29. The Making of the Peterson Pipe (VHS, 1998)

Nollaig Shona Duit!* Here’s a little something for your Christmas stocking. The Making of the Peterson Pipe, a point-of-sale video made a mere eighteen years ago, is from an era when the only people to see it would be those fortunate enough to find a tobacconist who sold enough Peterson pipes to justify playing the video from a small television sitting atop the counter. It’s fascinating for any number of reasons, but rather than tell you I’ll let you light up that new Christmas pipe and find them for yourself. Enjoy!

The Making of the Peterson Pipe (May 1998)
Power Video Production, Dublin
25:00 minutes

Notes on the Video

01:58   Even as late as 1998, the company was still thinking of itself as Kapp & Peterson. There’s nothing wrong with the switch to “Peterson’s of Dublin,” and obviously it makes sense from a business perspective. But this is not the historical reality, and every once in awhile we ought to remember that for over a century, the company thought of itself and was thought of by pipe smokers across the globe as Kapp & Peterson.

02:05 Molly Malone – The famous statue of the mythical Molly Malone, installed in Grafton Street for the Dublin Millennium celebrations in 1988. She’s still a stunner. The narrator quotes the opening lines of what many consider the unofficial anthem of Dublin City, “Molly Malone,” also known as “Cockles and Mussels” and “In Dublin’s Fair City.” The song probably dates from around the 1880s, although the legend goes back much farther:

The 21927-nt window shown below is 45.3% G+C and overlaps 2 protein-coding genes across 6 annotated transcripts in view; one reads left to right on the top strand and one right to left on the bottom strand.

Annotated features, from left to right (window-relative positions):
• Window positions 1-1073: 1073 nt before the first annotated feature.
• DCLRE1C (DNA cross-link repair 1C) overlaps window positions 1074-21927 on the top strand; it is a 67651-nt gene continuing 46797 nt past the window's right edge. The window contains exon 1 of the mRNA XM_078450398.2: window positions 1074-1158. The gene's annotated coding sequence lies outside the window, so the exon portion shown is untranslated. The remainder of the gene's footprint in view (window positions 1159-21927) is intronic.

In Dublin’s fair city,
Where the girls are so pretty,
I first set my eyes on sweet Molly Malone,
As she wheeled her wheel-barrow,
Through streets broad and narrow,
Crying, “Cockles and mussels, alive, alive, oh!”
“Alive, alive, oh,
Alive, alive, oh,”
Crying “Cockles and mussels, alive, alive, oh!”

She was a fishmonger,
But sure ’twas no wonder,
For so were her father and mother before,
And they wheeled their barrows,
Through the streets broad and narrow,
Crying, “Cockles and mussels, alive, alive, oh!”


She died of a fever,
And no one could save her,
And that was the end of sweet Molly Malone.
But her ghost wheels her barrow,
Through streets broad and narrow,
Crying, “Cockles and mussels, alive, alive, oh!”

Peterson released their Molly Malone: Cockles and Mussels commemorative set a few years back (but still available), which featured the unusual use of a tan acrylic swirl stem reminiscent of the early K&P horn stems which one sees all too rarely on the estate market.

Molly Malone: Cockles and Mussels Collection

02:27ff The beautiful old shop at 117 Grafton Street. Note The Thinking Man flat-back plaster sign above the entrance. He had suffered quite a bit from the glass-house effect of the “protective” acrylic glass by 1998, evidenced by the bare plaster-work (originally he was painted). He was taken down and restored when Peterson moved its shop around the corner to Nassau Street. Anti-tobacco laws currently prohibit Peterson from re-installing him over the new shop.